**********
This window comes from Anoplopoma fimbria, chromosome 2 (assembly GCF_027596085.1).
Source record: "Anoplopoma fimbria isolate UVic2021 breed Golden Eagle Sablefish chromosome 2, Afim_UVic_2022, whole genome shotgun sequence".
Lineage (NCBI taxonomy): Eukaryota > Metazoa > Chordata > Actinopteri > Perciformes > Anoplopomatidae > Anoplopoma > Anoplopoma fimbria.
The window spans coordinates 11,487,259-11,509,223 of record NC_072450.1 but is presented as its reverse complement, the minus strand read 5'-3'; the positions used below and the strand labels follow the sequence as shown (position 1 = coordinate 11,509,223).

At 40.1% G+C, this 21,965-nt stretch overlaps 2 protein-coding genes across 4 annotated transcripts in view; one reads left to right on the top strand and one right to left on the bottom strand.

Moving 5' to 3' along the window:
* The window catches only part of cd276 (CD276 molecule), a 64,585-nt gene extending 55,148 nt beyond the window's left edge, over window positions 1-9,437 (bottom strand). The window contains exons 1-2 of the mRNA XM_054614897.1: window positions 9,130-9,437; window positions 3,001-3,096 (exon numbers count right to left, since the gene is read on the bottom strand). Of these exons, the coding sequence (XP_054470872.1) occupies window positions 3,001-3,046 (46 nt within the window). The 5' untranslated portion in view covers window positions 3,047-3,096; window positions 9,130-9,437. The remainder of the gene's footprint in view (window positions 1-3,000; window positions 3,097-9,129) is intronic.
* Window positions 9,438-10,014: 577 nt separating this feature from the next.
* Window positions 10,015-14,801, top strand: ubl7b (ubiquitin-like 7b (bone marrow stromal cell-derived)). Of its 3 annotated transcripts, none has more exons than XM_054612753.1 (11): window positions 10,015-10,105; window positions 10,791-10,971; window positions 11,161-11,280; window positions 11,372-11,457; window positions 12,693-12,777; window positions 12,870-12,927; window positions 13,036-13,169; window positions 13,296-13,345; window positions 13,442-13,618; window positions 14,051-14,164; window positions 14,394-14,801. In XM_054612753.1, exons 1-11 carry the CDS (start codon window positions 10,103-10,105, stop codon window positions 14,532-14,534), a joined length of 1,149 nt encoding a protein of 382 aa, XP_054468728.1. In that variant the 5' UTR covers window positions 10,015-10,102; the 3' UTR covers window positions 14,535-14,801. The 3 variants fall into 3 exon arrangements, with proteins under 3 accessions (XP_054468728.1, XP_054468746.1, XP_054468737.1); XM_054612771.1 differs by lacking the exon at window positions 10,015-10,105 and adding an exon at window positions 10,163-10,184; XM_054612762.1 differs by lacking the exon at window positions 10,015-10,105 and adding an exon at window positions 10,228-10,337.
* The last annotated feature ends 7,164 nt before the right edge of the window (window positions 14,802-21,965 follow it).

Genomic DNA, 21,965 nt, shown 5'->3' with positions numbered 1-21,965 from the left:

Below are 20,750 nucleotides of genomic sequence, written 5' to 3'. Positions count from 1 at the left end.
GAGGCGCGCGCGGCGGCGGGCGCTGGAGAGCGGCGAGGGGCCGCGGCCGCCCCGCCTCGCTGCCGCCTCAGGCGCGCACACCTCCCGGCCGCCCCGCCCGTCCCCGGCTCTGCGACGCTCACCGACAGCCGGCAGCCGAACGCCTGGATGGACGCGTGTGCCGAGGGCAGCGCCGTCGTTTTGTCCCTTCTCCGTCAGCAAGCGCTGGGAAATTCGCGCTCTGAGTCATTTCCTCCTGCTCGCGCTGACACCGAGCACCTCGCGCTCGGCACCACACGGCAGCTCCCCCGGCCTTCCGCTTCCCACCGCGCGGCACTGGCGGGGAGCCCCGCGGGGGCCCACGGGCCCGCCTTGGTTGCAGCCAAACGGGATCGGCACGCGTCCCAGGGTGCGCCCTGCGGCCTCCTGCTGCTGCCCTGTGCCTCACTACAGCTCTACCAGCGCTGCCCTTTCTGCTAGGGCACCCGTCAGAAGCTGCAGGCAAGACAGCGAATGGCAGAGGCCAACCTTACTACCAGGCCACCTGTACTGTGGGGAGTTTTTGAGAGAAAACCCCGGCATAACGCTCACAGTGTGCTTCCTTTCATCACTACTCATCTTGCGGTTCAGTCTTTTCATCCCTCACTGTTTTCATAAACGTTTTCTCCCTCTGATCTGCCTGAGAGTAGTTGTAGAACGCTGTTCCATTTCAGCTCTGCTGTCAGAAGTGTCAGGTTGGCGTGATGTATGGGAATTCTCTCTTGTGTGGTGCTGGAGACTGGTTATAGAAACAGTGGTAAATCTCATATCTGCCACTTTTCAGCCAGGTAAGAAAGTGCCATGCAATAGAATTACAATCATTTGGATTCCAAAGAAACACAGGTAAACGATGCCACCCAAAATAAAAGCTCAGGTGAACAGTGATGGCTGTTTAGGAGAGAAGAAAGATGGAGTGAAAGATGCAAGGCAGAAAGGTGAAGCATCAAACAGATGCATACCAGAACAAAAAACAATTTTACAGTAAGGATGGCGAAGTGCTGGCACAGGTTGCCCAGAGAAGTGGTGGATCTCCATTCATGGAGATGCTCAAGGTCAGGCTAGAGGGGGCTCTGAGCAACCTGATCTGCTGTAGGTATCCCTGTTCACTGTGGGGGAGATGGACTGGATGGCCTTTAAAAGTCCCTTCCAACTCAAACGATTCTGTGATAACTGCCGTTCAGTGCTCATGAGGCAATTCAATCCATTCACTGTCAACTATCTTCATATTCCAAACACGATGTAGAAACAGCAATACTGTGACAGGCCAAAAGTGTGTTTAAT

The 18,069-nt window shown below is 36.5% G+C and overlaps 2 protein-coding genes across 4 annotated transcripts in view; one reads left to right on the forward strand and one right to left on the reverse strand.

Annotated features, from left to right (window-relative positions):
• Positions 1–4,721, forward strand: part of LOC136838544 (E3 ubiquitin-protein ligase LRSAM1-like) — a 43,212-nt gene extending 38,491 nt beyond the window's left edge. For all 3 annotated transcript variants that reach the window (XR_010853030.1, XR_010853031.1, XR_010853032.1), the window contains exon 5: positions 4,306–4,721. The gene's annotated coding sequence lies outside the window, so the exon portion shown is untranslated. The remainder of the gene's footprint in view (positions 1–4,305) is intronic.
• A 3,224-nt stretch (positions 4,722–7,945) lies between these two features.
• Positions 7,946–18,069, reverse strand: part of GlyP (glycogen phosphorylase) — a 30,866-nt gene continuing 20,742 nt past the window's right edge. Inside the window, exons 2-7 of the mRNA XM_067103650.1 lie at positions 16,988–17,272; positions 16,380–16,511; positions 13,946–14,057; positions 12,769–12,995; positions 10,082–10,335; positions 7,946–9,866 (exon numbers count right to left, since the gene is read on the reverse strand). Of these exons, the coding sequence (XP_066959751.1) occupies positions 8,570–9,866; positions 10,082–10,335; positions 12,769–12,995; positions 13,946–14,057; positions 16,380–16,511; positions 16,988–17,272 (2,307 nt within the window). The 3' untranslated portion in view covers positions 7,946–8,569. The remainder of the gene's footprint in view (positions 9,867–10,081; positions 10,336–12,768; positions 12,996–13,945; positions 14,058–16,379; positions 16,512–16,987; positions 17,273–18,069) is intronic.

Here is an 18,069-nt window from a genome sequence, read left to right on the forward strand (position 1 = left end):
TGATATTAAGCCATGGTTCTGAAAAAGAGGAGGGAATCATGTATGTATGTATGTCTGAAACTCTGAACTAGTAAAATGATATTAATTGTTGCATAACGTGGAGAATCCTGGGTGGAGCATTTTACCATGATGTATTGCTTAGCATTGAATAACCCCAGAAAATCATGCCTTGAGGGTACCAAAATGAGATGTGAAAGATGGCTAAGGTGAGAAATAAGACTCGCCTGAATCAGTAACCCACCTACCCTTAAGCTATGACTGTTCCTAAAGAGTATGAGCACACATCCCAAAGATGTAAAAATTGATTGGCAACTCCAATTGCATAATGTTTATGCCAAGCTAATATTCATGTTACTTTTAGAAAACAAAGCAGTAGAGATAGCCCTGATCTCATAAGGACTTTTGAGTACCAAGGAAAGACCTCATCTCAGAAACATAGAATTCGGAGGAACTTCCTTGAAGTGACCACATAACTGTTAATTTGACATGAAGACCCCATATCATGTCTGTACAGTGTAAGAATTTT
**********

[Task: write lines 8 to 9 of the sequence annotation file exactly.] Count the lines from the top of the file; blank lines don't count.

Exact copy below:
* Window positions 9,438-10,014: 577 nt separating this feature from the next.
* Window positions 10,015-14,801, top strand: ubl7b (ubiquitin-like 7b (bone marrow stromal cell-derived)). Of its 3 annotated transcripts, none has more exons than XM_054612753.1 (11): window positions 10,015-10,105; window positions 10,791-10,971; window positions 11,161-11,280; window positions 11,372-11,457; window positions 12,693-12,777; window positions 12,870-12,927; window positions 13,036-13,169; window positions 13,296-13,345; window positions 13,442-13,618; window positions 14,051-14,164; window positions 14,394-14,801. In XM_054612753.1, exons 1-11 carry the CDS (start codon window positions 10,103-10,105, stop codon window positions 14,532-14,534), a joined length of 1,149 nt encoding a protein of 382 aa, XP_054468728.1. In that variant the 5' UTR covers window positions 10,015-10,102; the 3' UTR covers window positions 14,535-14,801. The 3 variants fall into 3 exon arrangements, with proteins under 3 accessions (XP_054468728.1, XP_054468746.1, XP_054468737.1); XM_054612771.1 differs by lacking the exon at window positions 10,015-10,105 and adding an exon at window positions 10,163-10,184; XM_054612762.1 differs by lacking the exon at window positions 10,015-10,105 and adding an exon at window positions 10,228-10,337.